I am a product manager…I don’t do any real work.

“I am a product manager. I do a bunch of things…just not any real work.” I’ve tried that line a few times at cocktail parties when the question “so…what do you do?” invariably comes up. On the good days, that usually gets a faint laugh from everyone. The statement is meant to be facetious, but there is an element of truth to it. In fact, that’s exactly what my mother thinks to this day. In her mind, unless my job title has the word engineer, lawyer, doctor, or sales in it, it’s not a real job. She keeps a spare bedroom in her house. I’m convinced it’s because she believes it’s only a matter of time before my company figures out I’m actually useless and show me the door.

While I don’t think I will be out of a job soon, there is a certain amount of truth to that. The way product managers add value is very nebulous. In my daily work, I tell people what to build, but I don’t actually build anything. I do a lot of selling to stakeholders, but I don’t actually sell any products or bring in any money for the company. I tell people how to do a bunch of things, except they are 10x better than me at doing it. So why should a product manager exist at at?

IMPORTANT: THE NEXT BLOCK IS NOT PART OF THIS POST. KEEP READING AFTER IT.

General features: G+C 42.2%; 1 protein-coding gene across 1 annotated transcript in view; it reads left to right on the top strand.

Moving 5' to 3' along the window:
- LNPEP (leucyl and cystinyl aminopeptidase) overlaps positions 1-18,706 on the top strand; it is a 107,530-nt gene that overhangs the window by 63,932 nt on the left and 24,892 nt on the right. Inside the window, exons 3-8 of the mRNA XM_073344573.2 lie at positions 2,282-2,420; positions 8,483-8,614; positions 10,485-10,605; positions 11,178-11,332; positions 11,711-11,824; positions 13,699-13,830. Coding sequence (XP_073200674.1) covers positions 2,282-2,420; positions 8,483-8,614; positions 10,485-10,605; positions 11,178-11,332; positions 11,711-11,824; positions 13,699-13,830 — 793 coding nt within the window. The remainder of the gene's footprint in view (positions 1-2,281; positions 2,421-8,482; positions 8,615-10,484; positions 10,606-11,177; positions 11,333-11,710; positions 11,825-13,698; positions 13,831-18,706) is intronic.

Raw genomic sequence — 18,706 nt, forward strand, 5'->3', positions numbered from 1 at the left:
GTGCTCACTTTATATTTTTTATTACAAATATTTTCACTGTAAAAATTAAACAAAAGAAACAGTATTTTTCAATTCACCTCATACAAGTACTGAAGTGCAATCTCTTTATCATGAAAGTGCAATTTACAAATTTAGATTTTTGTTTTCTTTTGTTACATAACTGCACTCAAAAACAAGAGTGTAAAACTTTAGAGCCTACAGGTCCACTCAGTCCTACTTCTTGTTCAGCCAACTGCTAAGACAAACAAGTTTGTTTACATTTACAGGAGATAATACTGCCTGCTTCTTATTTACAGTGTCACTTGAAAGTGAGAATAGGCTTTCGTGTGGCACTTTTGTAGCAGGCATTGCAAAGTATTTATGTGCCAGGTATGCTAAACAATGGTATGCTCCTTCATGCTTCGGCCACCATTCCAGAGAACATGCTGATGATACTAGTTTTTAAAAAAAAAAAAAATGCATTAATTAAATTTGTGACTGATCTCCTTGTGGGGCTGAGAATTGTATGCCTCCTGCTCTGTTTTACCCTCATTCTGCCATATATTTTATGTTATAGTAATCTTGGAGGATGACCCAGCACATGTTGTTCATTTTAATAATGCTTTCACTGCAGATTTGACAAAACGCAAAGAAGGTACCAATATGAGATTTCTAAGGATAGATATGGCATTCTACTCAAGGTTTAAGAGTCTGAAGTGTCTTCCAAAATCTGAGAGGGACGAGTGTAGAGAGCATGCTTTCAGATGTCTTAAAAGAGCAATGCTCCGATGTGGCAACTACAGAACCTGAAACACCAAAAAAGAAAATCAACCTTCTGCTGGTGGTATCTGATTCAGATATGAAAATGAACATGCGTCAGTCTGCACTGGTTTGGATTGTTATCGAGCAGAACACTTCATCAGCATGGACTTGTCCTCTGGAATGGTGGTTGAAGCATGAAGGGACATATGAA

In my view, a product manager is the equivalent of an amplifier in a sound system. By itself, it’s completely useless, but given the right components around it, the amplifier is the difference between a home theatre system and a sound system that is able to fill a 2,000 people concert hall. If I have to distill down the role of product manager into a tweet, it would be to:

10x the productivity of the people I works with

The philosophy has significant implication in the way I approach work on a daily basis. Below are 3 rules that I follow to ensure that I get the results I desire.

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What I learned in the past 2 years about being an entrepreneur

Recently, I exited from Fleetbit, the company I co-founded right out of college. While the company didn’t turn out to be the kind of wild success we initially hoped for, I am still extremely proud of what my co-founders and I have accomplished over the past 2 years. The company is profitable and has a stable revenue stream from more than a dozen customers; our product is live and stable; and I think we helped push the taxi industry forward. Had Fleetbit not been around, I don’t think any of the existing dispatch software vendors would have embraced mobile as quickly as they did.

The past 2 years has been an amazing journey that was filled with both joy and disappointments. The company was featured on national press like Techcrunch, National Post, BNN, etc. I got a chance to go to China and pitch Fleetbit to prominent VCs and executives. Last but not least, the team drove all the way from Toronto to San Francisco then back, chatting with local taxi fleets in each city along the way.

Despite the modest success we achieved with Fleetbit, there are also deep scars on my back from this experience. They are my badges of honor, but those scars also serve as stern warnings for me and any other aspiring entrepreneurs looking to start a tech company. Below are the 3 key lessons I learned during the past 2 years.

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